51.                             <GeometryDrawing Brush="#FF005E5D" Geometry="F0 M128,128z M0,0z M69.1,87.5L72.3,87.5 72.3,21C72.3,20.1,71.6,19.4,70.7,19.4L70.7,19.4C69.8,19.4,69.1,20.1,69.1,21L69.1,87.5z" />  
    52.                         </DrawingGroup>  
    53.                     </DrawingGroup>  
    54.                 </DrawingGroup>  
    55.             </DrawingImage.Drawing>  
    56.         </DrawingImage>  
    57.         <DrawingImage x:Key="Balloon">  
    58.             <DrawingImage.Drawing>  
    59.                 <DrawingGroup ClipGeometry="M0,0 V128 H128 V0 H0 Z">  
    60.                     <DrawingGroup>  
    61.                         <DrawingGroup>  
    62.                             <GeometryDrawing Brush="#FF002535" Geometry="F1 M128,128z M0,0z M49.1,62.4C49.1,61.6 49.7,61 50.5,61 51.3,61 51.9,61.6 51.9,62.4L51.8,80.5C51.8,81.3 51.2,81.9 50.4,81.9 49.6,81.9 49,81.3 49,80.5L49.1,62.4z" />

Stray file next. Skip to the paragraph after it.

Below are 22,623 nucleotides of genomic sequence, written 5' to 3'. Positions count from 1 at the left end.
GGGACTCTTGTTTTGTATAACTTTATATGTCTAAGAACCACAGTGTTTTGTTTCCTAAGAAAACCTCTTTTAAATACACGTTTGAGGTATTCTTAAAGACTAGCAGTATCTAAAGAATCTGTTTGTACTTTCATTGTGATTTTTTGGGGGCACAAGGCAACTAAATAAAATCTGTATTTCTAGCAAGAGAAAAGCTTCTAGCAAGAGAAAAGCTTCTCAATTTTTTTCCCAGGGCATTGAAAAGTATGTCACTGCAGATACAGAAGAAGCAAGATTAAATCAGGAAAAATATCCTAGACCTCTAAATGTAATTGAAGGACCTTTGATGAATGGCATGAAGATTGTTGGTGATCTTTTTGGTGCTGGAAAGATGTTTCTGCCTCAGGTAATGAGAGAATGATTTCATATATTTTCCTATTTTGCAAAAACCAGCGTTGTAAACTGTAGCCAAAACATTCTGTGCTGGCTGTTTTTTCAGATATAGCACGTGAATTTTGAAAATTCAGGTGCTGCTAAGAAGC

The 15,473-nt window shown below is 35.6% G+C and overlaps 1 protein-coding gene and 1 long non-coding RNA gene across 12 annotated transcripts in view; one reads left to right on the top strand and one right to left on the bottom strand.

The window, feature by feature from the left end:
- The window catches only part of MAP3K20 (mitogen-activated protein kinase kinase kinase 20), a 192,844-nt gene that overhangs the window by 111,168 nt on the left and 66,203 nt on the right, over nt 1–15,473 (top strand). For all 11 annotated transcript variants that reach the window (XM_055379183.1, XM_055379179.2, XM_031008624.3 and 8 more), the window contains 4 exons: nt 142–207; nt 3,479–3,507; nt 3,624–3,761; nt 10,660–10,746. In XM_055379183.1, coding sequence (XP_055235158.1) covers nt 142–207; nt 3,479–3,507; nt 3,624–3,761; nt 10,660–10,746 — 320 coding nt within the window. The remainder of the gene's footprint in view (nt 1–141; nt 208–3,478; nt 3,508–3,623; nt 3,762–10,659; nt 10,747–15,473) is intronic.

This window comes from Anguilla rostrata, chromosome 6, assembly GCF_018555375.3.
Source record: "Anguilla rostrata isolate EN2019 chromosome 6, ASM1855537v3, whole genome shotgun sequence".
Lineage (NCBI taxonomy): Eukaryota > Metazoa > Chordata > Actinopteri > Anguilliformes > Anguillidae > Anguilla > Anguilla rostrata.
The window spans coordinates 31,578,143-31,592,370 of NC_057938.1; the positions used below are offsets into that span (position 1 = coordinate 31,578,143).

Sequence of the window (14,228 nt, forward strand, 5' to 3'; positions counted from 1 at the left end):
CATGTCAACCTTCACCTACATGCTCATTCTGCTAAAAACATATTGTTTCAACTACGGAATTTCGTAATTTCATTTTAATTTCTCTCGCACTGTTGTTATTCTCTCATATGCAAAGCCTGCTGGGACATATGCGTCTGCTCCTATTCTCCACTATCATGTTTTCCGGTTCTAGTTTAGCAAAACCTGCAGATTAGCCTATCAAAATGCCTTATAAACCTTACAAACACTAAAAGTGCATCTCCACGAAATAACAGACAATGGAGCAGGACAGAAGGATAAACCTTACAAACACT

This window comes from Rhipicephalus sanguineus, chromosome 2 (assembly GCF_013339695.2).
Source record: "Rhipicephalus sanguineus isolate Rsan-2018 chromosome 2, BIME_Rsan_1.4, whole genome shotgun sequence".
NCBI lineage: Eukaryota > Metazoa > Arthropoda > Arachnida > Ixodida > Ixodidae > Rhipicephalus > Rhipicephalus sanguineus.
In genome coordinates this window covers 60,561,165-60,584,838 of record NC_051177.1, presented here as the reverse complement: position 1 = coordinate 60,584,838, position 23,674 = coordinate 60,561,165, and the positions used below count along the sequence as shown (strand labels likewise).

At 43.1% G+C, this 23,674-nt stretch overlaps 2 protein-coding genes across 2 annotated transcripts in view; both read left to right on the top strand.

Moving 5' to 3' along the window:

63.                             <GeometryDrawing Brush="#FF002535" Geometry="F1 M128,128z M0,0z M76.1,62.4C76.1,61.6 76.7,61 77.5,61 78.3,61 78.9,61.6 78.9,62.4L78.8,80.5C78.8,81.3 78.2,81.9 77.4,81.9 76.6,81.9 76,81.3 76,80.5L76.1,62.4z" />  
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    65.                             <GeometryDrawing Brush="#FF002535" Geometry="F1 M128,128z M0,0z M79.7,83.9C79.1,84.4 78.2,84.3 77.7,83.7 77.2,83.1 77.3,82.2 77.9,81.7L103.6,60.8C104.2,60.3 105.1,60.4 105.6,61 106.1,61.6 106,62.5 105.4,63L79.7,83.9z" />  
    66.                             <GeometryDrawing Brush="#FFF7D309" Geometry="F0 M128,128z M0,0z M55,80.5L73,80.5C75.4,80.5,77.4,82.5,77.4,84.9L77.4,103C77.4,105.4,75.4,107.4,73,107.4L55,107.4C52.6,107.4,50.6,105.4,50.6,103L50.6,84.9C50.5,82.5,52.5,80.5,55,80.5z" />  
    67.                             <GeometryDrawing Brush="#FFDBBC26" Geometry="F0 M128,128z M0,0z M48.8,85.1L77.9,85.1C79.2,85.1,80.2,84.1,80.2,82.8L80.2,82.8C80.2,81.5,79.2,80.5,77.9,80.5L48.8,80.5C47.5,80.5,46.5,81.5,46.5,82.8L46.5,82.8C46.5,84.1,47.5,85.1,48.8,85.1z" />